As part of some recent work I did it was decided that some Javascript files we had written needed ‘minifying’ as part of a build step. For those who have never heard of that term, it’s possible to dramatically reduce the size of Javascript files (whilst keeping the behavior unchanged) by performing certain steps against the file; removing unnecessary white space, comments, line breaks, etc.

Microsoft Ajax Minifier

We ended up using a tool from Microsoft, available here, that allows for minification of both JS files and css files, perfect for us. Once downloaded, the tool has a simple command line usage:

>ajaxmin.exe sourcefile.js -out outputfile.js

This is perfect for experimenting with the tool and validating the output, something I did early on to ensure there wouldn’t be any issues with the resultant files.

Once downloaded, the tool also includes an MSBuild task that can be imported and used in Visual Studio projects to automatically minify your JS and CSS files as part of a project build, something we needed. My requirements were a bit more complicated however, due to the fact that I didn’t want the minified files in source control, I required the files to maintain the same name, and required the minified files to be spat out in to a new ‘output‘ folder as part of the build. Below are the steps I took to achieve this:

Set up the project to use AjaxMinTask.dll (The MSBuild task)

The target project for us was an existing ASP.NET Web Application that contained a couple of web pages and our target JS files. With Visual Studio open, the first thing to do is to unload the project so we can manually edit the .csproj file. In order to do this, you simply right-click on the project and select ‘Unload Project‘. With the project now unloaded, you should be able to right-click the project again and now select ‘Edit myProj.csproj’ (Or whatever your project is named).

When the resultant file opens, scroll down near to the bottom and you should see a piece of commented out text:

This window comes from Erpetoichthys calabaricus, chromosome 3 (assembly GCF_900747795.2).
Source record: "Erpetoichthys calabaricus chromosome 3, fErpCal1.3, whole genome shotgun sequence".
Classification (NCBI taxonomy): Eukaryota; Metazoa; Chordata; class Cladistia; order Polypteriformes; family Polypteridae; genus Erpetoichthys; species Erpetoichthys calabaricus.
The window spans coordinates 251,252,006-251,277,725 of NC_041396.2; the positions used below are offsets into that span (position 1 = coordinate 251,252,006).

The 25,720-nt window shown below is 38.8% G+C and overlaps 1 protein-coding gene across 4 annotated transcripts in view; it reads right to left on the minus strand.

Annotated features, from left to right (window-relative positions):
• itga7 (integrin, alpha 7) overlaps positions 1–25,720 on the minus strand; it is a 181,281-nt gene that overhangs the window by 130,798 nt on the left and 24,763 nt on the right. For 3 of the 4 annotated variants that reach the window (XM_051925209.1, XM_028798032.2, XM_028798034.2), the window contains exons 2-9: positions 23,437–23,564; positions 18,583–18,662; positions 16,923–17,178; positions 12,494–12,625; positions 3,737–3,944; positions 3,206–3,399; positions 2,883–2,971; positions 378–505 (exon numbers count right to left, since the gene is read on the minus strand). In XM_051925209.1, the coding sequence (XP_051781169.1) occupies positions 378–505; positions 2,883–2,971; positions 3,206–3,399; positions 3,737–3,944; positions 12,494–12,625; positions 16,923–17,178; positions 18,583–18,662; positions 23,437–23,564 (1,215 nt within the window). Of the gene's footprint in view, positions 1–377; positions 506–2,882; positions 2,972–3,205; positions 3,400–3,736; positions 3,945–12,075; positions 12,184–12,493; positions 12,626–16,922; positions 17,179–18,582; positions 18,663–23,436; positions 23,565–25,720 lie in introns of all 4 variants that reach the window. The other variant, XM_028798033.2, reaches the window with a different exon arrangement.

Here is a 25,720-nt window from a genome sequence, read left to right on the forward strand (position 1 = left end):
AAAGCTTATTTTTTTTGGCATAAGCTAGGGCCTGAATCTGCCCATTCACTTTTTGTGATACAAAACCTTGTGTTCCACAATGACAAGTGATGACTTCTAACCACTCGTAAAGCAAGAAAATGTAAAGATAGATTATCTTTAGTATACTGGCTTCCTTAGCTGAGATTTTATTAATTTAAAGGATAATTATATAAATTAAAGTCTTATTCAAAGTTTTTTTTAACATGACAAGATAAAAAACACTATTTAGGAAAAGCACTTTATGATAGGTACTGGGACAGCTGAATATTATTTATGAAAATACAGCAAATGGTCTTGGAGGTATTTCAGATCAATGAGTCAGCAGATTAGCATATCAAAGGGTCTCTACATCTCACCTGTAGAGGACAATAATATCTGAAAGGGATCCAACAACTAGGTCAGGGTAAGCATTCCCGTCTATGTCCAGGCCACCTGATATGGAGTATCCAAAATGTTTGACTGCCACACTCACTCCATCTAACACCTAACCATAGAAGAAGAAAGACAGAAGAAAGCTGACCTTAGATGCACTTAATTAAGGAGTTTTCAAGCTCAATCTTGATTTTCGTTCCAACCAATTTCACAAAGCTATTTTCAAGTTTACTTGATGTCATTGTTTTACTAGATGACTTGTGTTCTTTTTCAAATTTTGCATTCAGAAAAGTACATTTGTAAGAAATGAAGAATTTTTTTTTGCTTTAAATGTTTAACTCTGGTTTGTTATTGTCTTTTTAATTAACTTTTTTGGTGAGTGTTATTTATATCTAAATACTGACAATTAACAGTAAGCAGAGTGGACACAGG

— To modify your build process, add your task inside one of the targets below and uncomment it.

It’s that commented out block of text that we need to replace with our custom build step. Let’s build up my minification soloution step by step:

Step 1: Removing any existing Minified Files (Cleaning)

Because of some limitations with our source control and the version of AjaxMin we are forced to use, it’s not possible for us to overwrite any existing minified files, so the first thing we do is to blow away any existing minified files. Add the following MSBuild target to the .csproj file, directly overwriting the commented out text mentioned above:

<!– STEP 1: DELETE THE OUTPUT DIR IF IT ALREADY EXISTS –>
<Target Name=”AfterBuild”>
<RemoveDir Directories=”$(MSBuildProjectDirectory)\Resources\OUTPUT\” ContinueOnError=”True” />
<CallTarget Targets=”CopyJSAndCSS” />
</Target>

Let me explain for a moment what the above block does. The Target element simply describes one or more ‘tasks’ which will run as a group, perhaps to rename some files, move some files, or in the case above, delete some files. The attribute

Name=”AfterBuild”

Ensures that this ‘target’ will run after the project has been built. You’ll see later that my other ‘Target’ blocks have different names, but this first one, the entrypoint if you will, has the reserved name ‘AfterBuild.